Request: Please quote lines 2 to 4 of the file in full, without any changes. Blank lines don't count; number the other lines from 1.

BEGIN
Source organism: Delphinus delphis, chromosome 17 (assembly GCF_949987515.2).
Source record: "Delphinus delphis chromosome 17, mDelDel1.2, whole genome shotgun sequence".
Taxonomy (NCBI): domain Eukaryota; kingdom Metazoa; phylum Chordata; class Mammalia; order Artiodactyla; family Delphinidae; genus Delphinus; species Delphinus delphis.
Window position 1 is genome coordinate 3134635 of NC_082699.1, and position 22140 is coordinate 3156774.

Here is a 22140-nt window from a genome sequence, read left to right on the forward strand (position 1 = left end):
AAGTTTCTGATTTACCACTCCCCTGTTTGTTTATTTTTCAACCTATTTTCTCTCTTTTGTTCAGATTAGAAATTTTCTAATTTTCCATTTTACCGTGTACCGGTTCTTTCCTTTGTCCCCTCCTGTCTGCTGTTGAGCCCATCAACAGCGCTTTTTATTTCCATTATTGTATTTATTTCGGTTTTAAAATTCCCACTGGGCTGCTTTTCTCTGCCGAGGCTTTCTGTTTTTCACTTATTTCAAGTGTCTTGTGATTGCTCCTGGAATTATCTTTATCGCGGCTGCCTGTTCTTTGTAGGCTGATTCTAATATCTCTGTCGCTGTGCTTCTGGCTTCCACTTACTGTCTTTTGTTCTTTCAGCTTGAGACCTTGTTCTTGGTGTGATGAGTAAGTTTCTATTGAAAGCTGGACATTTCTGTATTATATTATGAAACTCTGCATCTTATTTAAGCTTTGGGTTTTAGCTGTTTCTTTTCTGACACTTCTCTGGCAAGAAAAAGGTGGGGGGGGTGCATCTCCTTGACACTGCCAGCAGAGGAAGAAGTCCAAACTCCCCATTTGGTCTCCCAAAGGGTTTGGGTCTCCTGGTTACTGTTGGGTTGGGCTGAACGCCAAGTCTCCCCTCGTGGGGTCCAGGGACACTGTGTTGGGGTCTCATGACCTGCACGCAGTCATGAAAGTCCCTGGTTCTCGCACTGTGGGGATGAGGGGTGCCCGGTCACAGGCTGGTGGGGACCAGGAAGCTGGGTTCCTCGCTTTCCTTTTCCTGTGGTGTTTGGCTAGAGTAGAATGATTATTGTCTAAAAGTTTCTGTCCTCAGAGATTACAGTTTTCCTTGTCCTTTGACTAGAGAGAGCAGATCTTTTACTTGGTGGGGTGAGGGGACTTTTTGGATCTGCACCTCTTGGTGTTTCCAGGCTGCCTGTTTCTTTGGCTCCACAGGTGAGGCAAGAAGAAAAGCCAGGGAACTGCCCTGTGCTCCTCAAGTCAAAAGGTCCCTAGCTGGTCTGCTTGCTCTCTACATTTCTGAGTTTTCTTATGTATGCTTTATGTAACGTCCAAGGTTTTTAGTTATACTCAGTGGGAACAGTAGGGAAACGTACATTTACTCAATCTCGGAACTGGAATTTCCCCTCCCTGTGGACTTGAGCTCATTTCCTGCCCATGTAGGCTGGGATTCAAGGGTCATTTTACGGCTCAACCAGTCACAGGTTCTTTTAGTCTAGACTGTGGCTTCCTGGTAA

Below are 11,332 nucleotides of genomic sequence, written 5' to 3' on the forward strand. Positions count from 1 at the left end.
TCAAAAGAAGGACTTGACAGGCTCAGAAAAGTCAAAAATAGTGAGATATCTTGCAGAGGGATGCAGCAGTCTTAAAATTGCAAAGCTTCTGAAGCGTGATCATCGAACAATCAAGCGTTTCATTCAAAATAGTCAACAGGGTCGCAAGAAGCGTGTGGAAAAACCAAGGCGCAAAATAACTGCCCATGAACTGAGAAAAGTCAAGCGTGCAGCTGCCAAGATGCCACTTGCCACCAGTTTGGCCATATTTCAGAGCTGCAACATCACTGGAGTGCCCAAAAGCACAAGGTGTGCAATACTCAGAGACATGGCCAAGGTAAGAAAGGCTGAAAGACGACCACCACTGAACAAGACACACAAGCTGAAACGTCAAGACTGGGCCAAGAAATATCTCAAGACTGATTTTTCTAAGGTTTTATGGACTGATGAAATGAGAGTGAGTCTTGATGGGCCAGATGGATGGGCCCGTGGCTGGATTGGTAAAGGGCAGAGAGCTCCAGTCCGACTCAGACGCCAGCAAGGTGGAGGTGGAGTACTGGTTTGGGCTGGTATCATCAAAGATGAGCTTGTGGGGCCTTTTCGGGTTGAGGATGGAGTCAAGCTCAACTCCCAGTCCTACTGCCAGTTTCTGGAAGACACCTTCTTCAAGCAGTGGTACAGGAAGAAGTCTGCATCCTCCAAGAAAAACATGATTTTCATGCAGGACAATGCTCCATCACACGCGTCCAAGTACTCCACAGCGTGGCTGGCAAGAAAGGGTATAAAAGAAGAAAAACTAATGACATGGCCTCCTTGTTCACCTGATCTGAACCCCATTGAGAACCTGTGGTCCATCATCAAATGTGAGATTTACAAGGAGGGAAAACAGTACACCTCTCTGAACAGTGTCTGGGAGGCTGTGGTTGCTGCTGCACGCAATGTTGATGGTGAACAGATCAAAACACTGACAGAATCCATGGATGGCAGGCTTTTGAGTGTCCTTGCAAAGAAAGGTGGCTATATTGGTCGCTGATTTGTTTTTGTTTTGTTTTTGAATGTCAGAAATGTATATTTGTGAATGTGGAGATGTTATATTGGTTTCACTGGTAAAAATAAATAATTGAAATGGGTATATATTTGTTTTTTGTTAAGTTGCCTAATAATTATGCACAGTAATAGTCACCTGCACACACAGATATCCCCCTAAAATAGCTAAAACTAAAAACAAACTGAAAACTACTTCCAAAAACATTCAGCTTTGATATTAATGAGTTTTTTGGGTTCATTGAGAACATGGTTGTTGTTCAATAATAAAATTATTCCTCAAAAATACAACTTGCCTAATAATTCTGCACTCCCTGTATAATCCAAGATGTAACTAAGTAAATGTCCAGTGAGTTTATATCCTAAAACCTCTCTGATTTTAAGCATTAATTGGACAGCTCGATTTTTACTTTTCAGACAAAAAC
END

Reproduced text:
Source record: "Delphinus delphis chromosome 17, mDelDel1.2, whole genome shotgun sequence".
Taxonomy (NCBI): domain Eukaryota; kingdom Metazoa; phylum Chordata; class Mammalia; order Artiodactyla; family Delphinidae; genus Delphinus; species Delphinus delphis.
Window position 1 is genome coordinate 3134635 of NC_082699.1, and position 22140 is coordinate 3156774.